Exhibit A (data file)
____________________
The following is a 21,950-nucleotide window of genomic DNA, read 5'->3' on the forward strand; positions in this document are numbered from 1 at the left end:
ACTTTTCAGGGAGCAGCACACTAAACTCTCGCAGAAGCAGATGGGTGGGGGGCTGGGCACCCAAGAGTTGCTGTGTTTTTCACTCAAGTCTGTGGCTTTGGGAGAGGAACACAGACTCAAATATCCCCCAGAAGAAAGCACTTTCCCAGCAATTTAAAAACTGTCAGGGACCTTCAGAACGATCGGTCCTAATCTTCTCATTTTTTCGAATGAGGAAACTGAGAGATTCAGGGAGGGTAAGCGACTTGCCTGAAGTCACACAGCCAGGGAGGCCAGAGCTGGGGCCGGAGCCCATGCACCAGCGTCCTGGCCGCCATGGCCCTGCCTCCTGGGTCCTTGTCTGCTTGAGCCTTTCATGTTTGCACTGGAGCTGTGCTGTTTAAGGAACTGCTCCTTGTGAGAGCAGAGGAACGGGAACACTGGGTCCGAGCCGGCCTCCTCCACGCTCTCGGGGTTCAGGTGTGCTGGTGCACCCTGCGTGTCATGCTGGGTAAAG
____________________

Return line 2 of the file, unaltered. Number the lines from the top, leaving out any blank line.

ACTTTTCAGGGAGCAGCACACTAAACTCTCGCAGAAGCAGATGGGTGGGGGGCTGGGCACCCAAGAGTTGCTGTGTTTTTCACTCAAGTCTGTGGCTTTGGGAGAGGAACACAGACTCAAATATCCCCCAGAAGAAAGCACTTTCCCAGCAATTTAAAAACTGTCAGGGACCTTCAGAACGATCGGTCCTAATCTTCTCATTTTTTCGAATGAGGAAACTGAGAGATTCAGGGAGGGTAAGCGACTTGCCTGAAGTCACACAGCCAGGGAGGCCAGAGCTGGGGCCGGAGCCCATGCACCAGCGTCCTGGCCGCCATGGCCCTGCCTCCTGGGTCCTTGTCTGCTTGAGCCTTTCATGTTTGCACTGGAGCTGTGCTGTTTAAGGAACTGCTCCTTGTGAGAGCAGAGGAACGGGAACACTGGGTCCGAGCCGGCCTCCTCCACGCTCTCGGGGTTCAGGTGTGCTGGTGCACCCTGCGTGTCATGCTGGGTAAAG